New gun ownership plans could see two-tier system put in place

A series of revisions to firearm ownership policies have been proposed following the shootings in Skye and Wester Ross.

A two-tier system of firearms applications and enhanced mental health support are among recommendations made by a committee of MPs examining gun regulation.

The Scottish Affairs Committee said those seeking a firearm for leisure purposes should pay the full cost of their application.

Those seeking a firearm for work purposes should pay a lower rate, they added.

The MPs also encouraged “buddy initiatives” within shooting organisations for mental health support.

An inquiry was launched by the committee following a shooting on the Isle of Skye in August.

John MacKinnon, 47, was killed after a firearm was discharged, with gunshots also being heard on the mainland at Dornie, Wester Ross.

The committee’s inquiry heard that the cost of processing licence applications could be up to £500, much of which was borne by the police force.

Scottish Affairs Committee chairman Pete Wishart MP said: “While communities across Scotland – and indeed the UK – are reeling from the recent tragedy on the Isle of Skye, it is imperative to consider whether firearms licensing rules are fit for purpose.

“Our committee found that overwhelmingly it works well which explains the very rare instances of offences involving a firearm.

“But improvements to the system can be made.

“The recommendations we are making to the UK Government are practical steps that can protect public finances, streamline complicated legislation and put a much greater emphasis on mental health support for licence holders.”

He continued: “It is unacceptable that the taxpayer should help foot the bill for every firearms application, and a two-tier system should be rolled out to largely address this.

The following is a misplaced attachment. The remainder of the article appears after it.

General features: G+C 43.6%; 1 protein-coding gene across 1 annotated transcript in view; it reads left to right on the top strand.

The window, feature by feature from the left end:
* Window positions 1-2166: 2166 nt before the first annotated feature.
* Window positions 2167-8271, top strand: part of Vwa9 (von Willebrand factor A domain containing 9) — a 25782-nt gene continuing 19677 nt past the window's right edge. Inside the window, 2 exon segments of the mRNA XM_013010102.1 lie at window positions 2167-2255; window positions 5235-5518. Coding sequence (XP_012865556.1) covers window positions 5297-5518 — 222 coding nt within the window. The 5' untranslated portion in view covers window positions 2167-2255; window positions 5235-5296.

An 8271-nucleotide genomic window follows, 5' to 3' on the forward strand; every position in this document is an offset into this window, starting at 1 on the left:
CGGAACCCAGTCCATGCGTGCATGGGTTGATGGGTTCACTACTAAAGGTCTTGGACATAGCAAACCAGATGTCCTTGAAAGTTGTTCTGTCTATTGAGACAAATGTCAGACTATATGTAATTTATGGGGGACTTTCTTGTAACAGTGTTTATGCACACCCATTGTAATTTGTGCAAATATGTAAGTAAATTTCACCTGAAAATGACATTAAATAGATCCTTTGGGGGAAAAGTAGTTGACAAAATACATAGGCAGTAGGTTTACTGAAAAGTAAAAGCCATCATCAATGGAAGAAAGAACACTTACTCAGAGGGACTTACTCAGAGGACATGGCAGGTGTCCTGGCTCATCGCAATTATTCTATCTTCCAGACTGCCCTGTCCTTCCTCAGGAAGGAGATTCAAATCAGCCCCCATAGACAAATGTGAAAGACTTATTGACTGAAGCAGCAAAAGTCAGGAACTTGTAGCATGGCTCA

“There is also no need for additional confusion to an already complicated area of legislation: rules governing shotguns and firearms should be aligned.

“All too often, the mental health of firearms licence holders is not being adequately assessed or addressed.

“Our Governments should work together to consider whether the current system of ‘GP flagging’ is working as best as it can.

“A ‘buddy system’, perhaps within recreational shooting groups, should be rolled out where individuals can spot and report any concerns they may have with their buddy’s mental health.”

SNP MP Ian Blackford welcomed a recommendation that the system for nominating referees for firearms licences be reviewed, saying: “Simply put, the current requirement of the applicant self-selecting two referees is not fit for purpose.”

The Ross, Skye and Lochaber MP said an “urgent review” was needed here, and the views of an applicant’s current and former partners should be taken into account.

Blackford continued: “I am sure the public will also be concerned that the cost of processing firearms licences is considerably in excess of the cost of the licence.

“An initial application costs £88, with the fee for a renewal being £62. This comes nowhere near the cost of processing which can be over £500.

“In essence, the police budget and ultimately the cost borne by taxpayers is subsidising gun owners. This cannot be right.

“I welcome the recommendation of a two-tier system where those obtaining a licence for leisure purposes pay full fees whilst those that have a working requirement for a licence face lower costs.”

In response, the Home Office said it is currently reviewing the fees for firearms certificates.

A spokeswoman for the Home Office said: “The UK has some of the strictest gun controls in the world which we keep under constant review to ensure those with legal access to firearms use them safely, and to ensure criminals do not gain access to illegal firearms.

“That is why we have brought in new Statutory Guidance for firearms licensing which means police must carry out robust checks on public safety grounds and ensure that they are consistently applied by all police forces.

“We will be considering the recommendations of the Scottish Affairs Committee in due course.”

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